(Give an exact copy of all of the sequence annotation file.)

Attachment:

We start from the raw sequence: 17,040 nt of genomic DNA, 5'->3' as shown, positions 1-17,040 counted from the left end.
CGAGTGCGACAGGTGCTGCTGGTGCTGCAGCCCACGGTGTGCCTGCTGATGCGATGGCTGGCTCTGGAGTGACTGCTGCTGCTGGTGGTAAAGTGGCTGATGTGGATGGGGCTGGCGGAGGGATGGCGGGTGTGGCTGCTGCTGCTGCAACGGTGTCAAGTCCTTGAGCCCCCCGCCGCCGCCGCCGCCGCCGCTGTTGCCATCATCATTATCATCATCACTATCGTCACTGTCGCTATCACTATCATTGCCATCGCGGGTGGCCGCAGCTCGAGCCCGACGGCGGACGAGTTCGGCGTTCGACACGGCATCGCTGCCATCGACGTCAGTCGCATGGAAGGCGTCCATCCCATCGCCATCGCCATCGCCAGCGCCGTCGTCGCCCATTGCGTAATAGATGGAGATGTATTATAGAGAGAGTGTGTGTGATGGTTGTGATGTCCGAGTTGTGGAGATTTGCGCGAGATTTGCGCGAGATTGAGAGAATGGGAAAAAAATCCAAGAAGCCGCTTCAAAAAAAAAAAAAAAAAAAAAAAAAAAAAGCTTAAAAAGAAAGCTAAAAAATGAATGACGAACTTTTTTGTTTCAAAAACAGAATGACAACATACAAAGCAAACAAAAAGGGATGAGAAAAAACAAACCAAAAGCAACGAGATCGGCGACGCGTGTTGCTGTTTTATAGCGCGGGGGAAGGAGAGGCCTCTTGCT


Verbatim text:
We start from the raw sequence: 17,040 nt of genomic DNA, 5'->3' as shown, positions 1-17,040 counted from the left end.
CGAGTGCGACAGGTGCTGCTGGTGCTGCAGCCCACGGTGTGCCTGCTGATGCGATGGCTGGCTCTGGAGTGACTGCTGCTGCTGGTGGTAAAGTGGCTGATGTGGATGGGGCTGGCGGAGGGATGGCGGGTGTGGCTGCTGCTGCTGCAACGGTGTCAAGTCCTTGAGCCCCCCGCCGCCGCCGCCGCCGCCGCTGTTGCCATCATCATTATCATCATCACTATCGTCACTGTCGCTATCACTATCATTGCCATCGCGGGTGGCCGCAGCTCGAGCCCGACGGCGGACGAGTTCGGCGTTCGACACGGCATCGCTGCCATCGACGTCAGTCGCATGGAAGGCGTCCATCCCATCGCCATCGCCATCGCCAGCGCCGTCGTCGCCCATTGCGTAATAGATGGAGATGTATTATAGAGAGAGTGTGTGTGATGGTTGTGATGTCCGAGTTGTGGAGATTTGCGCGAGATTTGCGCGAGATTGAGAGAATGGGAAAAAAATCCAAGAAGCCGCTTCAAAAAAAAAAAAAAAAAAAAAAAAAAAAAGCTTAAAAAGAAAGCTAAAAAATGAATGACGAACTTTTTTGTTTCAAAAACAGAATGACAACATACAAAGCAAACAAAAAGGGATGAGAAAAAACAAACCAAAAGCAACGAGATCGGCGACGCGTGTTGCTGTTTTATAGCGCGGGGGAAGGAGAGGCCTCTTGCT